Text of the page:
The Paul Ryan Roll-Out

The speech vice-presidential candidate Paul Ryan delivered this morning gives a sense of the quality you get from being in a room with him: He’s not a fire-breather. He’s unflappable and unadorned, combining plain-spokenness with almost offhanded rhetorical hints of the deeper philosophy undergirding his opinions (“our rights are from nature and God, not from government”). This wasn’t a populist spark-plug of a speech the way Sarah Palin’s dazzling out-of-nowhere introduction to America was in 2008; it was a calm elaboration of themes already articulated by the Romney campaign. Most important, he and Romney both spoke of saving Medicare, indicating that they have already thought long and hard about the attack that will be waged against them because Ryan’s famous budget changes the structure of Medicare for everybody under 55. The line being proffered before the speech was that Mitt Romney had chosen a vice-presidential candidate who will effectively become the presidential candidate because Romney has no ideas and Ryan has a million. That is a fundamental misunderstanding of the game going forward. Romney is the candidate, and he will pick and choose from Ryan’s ideas at will; it is Ryan who will have to say, as George H.W. Bush said, that he understands his ideas have been superseded by his boss’s. Remember, he’s voted many times for legislation he presumably didn’t really like (Medicare Part D, TARP, the auto bailout) because of political necessity.

0
Shares
Google+ Print

The Paul Ryan Roll-Out

Must-Reads from Magazine

Michael Flynn and the Conservative Spidey-Sense

Trouble from minute one.

Something was off about Michael Flynn, the retired Army lieutenant general whose brief tenure as Donald Trump’s first national security adviser has landed him in legal hot water. Flynn promoted the so-called alt-right. He dallied with Vladimir Putin and the Kremlin propaganda network RT (formerly “Russia Today”). And his anti-Islamism too often became indistinguishable from bigotry against Muslims. Yet Trumpian hard-liners adored Flynn, while the softer Trumpians in the GOP establishment suppressed their Spidey-sense and played down criticism of the general’s judgment.

6
Shares
Google+ Print

Maybe We Should Just Shut Up?

A preventable tragedy?

For millions of earnest and frustrated Americans, there is no justice today. Not in California, at least.

18
Shares
Google+ Print

What Tillerson Got Right

Calling out genocide.

The New York Times on Thursday reported that the Trump administration is preparing to oust Secretary of State Rex Tillerson in the coming weeks. The White House and the State Department denied the story, which was sourced to unnamed senior administration officials. “Secretary Tillerson enjoys this job,” a State spokesperson told reporters. “He has a lot of work to do.” Even so, rumors of Tillerson’s imminent departure have been swirling in Washington for months. The former Exxon Mobil CEO reportedly takes a dim view of Donald Trump, and the president has in turn undercut Tillerson’s diplomacy with his wild tweeting on more than one occasion.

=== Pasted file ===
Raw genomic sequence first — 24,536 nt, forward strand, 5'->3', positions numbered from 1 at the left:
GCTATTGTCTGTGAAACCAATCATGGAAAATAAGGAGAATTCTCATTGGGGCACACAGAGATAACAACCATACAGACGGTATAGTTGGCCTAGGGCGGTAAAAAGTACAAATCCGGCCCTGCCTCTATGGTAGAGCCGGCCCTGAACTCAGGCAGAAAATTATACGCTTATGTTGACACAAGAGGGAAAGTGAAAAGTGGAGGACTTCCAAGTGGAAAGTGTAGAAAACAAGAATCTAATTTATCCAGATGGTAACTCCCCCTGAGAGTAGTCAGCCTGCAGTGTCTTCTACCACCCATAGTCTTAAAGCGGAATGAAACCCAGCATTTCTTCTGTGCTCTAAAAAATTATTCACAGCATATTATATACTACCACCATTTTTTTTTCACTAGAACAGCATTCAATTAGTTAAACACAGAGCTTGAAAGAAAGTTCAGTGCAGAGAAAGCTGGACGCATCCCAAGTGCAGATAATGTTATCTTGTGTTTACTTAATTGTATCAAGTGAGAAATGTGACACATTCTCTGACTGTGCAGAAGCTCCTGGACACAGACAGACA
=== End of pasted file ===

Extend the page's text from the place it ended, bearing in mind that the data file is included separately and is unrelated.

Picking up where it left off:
3
Shares
Google+ Print

The Coming Entitlement Reform Panic

An avoidable crisis.

Despite its unpopularity, the tax code overhaul seems to have enough Republican votes to pass in the Senate. After almost a year of comic pratfalls in Congress, the GOP is set to realize some of the agenda on which its members campaigned over the course of the last half decade—campaigns that won them total control of the federal government. Republicans shouldn’t expect any laurels for their efforts. Things are only going to get harder from there, particularly if they move on to the next logical and most urgent phase of the Republican Party’s long-stated mission: reforming entitlements. Already, the journalistic and Democratic political establishments are stoking as much consternation over that necessary project as possible.

32
Shares
Google+ Print

Are Trump’s Tweets Helping the Tax Bill?

Podcast: Crazy like a fox?

On the second COMMENTARY podcast of the week, we ask whether the constant swirl of dust around the president might actually be helping the Senate Republicans convince members to vote for tax reform because they are not constantly center stage as they were during the repeal-Obamacare debate. And we wonder whether Nancy Pelosi has brought a Democratic Tea Party down on her own head. Give a listen.

3
Shares
Google+ Print